He was right, it doesn't matter. Had they delivered on the must-have games front, it wouldn't have mattered. The PS3 started off bad but by the end of the generation had outsold the 360, a system that released a full year before it. Exclusives like MGS4, The Last of Us and the Uncharted franchise helped with that. Xbox One stumbled out of the gate with those statements, but had they delivered on the must-have exclusives - games, what really matters - they too could have turned it around, despite the used game/etc. nonsense. You think Joe-Blow on the couch with his mom cares about E3 statements? Casuals could give a shit, they care about games, not press conferences. You can overcome a bad start if you deliver the goods in the end.
 
OP
OP
Bigkrev

Bigkrev

Member
Oct 25, 2017
5,013
Ok I am a little out of the loop here but we are basically digging up old graves to make fun of people who acted like assholes ?

Because the debate over how MS misread their market is done to death.
I think it’s interesting to look at what people thought were important at the start of the last generation vs what is going to be important at the start of the next one

i can already read in my mind “Sony charging $60 for Knack 3/Killzone 5 at launch is terrible when Microsoft is giving Halo Infinite and Forza 9 for free” articles!
 

sthef360

The Fallen
Oct 28, 2017
488
The backlash was probably the best thing that happened to Microsoft. Just like the Wii U's failure was incredibly instrumental to the Switch's success.
This 100%

Industry has been around long enough now that we see how these “success -> arrogance -> redemption” cycles happen.

With GamePass, backwards compatibility, their cozying up to PC gaming, and maybe even XCloud if it rolls out well, I can’t help but feel like Msoft is looking a lot like 2012 Sony right now. Where they were getting their ducks in a row to get the PS4 off on a good foot, instituting free games with PS+, and snuggling up to indies. Add that together with a population of 20-somethings primed to feel nostalgic for a Halo launch title, and who have been away from Xbox for a while (“all my 360 games are on this thing?!”)? There’s real potential they got a stew going as long as they don’t bungle anything up.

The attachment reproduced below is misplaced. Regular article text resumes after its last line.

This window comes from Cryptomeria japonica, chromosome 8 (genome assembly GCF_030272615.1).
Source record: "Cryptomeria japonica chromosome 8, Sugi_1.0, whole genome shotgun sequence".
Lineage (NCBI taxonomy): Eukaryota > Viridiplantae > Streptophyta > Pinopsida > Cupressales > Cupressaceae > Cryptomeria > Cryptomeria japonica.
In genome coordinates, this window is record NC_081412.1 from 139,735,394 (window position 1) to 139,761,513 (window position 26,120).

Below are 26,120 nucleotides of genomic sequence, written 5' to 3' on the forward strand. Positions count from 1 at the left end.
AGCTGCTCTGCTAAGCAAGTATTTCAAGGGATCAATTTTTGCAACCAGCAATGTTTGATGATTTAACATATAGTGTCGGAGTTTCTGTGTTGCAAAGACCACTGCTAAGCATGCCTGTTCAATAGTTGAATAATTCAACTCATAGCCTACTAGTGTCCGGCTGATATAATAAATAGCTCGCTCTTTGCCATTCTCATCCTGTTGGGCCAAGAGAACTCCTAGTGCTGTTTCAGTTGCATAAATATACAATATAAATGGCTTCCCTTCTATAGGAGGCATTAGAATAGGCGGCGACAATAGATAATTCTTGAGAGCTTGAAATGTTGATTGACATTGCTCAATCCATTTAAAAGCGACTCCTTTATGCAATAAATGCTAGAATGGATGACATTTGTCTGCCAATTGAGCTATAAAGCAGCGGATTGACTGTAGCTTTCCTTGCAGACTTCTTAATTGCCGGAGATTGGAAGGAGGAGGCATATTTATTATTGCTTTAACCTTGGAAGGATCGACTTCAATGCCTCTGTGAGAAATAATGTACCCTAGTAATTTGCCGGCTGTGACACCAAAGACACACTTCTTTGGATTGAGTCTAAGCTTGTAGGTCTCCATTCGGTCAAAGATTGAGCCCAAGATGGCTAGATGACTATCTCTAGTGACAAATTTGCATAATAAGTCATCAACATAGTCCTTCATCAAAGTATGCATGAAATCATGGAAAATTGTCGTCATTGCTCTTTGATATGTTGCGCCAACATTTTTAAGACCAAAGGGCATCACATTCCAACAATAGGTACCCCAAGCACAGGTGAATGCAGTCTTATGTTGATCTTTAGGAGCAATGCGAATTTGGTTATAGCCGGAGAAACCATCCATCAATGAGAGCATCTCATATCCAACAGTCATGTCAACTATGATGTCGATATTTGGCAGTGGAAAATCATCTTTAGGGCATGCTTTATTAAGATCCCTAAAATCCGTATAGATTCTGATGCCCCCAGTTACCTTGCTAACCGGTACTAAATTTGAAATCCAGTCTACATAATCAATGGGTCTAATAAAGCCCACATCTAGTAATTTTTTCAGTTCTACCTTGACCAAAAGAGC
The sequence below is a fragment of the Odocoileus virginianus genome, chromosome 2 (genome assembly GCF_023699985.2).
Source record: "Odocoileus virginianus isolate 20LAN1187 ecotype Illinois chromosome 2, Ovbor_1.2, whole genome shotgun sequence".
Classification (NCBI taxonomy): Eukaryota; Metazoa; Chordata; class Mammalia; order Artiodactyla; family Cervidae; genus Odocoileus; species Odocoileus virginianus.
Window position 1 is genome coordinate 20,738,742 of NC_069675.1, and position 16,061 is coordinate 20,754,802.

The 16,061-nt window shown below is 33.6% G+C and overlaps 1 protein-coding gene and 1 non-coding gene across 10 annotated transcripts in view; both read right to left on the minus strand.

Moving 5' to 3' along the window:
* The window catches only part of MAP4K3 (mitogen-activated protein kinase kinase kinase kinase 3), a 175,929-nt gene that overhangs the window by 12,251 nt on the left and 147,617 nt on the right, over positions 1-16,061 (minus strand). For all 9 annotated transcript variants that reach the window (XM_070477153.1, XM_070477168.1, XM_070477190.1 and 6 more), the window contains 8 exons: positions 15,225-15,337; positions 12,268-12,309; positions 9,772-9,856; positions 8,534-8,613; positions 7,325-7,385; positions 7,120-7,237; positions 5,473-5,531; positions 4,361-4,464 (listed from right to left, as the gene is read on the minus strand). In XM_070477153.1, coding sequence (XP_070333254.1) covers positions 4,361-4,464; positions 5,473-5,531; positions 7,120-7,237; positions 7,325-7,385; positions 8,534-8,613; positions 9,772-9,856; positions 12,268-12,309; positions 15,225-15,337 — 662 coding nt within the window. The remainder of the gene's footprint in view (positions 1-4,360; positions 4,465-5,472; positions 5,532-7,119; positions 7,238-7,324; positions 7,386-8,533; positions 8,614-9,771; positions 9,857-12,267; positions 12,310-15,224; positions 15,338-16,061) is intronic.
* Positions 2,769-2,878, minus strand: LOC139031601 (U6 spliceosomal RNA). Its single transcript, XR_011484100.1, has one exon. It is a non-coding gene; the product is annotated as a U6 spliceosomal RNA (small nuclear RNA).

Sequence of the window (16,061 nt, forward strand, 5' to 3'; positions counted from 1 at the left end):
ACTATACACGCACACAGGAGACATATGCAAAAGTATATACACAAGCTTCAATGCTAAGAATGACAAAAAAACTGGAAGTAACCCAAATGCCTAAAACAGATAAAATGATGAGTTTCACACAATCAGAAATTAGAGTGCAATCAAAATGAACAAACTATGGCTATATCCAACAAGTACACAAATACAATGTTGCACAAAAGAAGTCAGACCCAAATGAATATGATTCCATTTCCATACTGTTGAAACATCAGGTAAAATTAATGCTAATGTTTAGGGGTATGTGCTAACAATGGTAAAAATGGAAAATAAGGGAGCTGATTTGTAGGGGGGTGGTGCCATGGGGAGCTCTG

Sixfortyfive

Member
Oct 28, 2017
2,216
He was right, it doesn't matter. Had they delivered on the must-have games front, it wouldn't have mattered. The PS3 started off bad but by the end of the generation had outsold the 360, a system that released a full year before it. Exclusives like MGS4, The Last of Us and the Uncharted franchise helped with that. Xbox One stumbled out of the gate with those statements, but had they delivered on the must-have exclusives - games, what really matters - they too could have turned it around, despite the used game/etc. nonsense. You think Joe-Blow on the couch with his mom cares about E3 statements? Casuals could give a shit, they care about games, not press conferences. You can overcome a bad start if you deliver the goods in the end.
I love how we live in a future where the course of history was literally altered because of this very backlash, and yet you still manage to type "it doesn't matter."

Yes, I agree. Had we lived in a completely alternate universe where what actually happened was entirely different, then yes, perhaps it would have not mattered.
 

abellwillring

Member
Oct 25, 2017
2,444
Austin, TX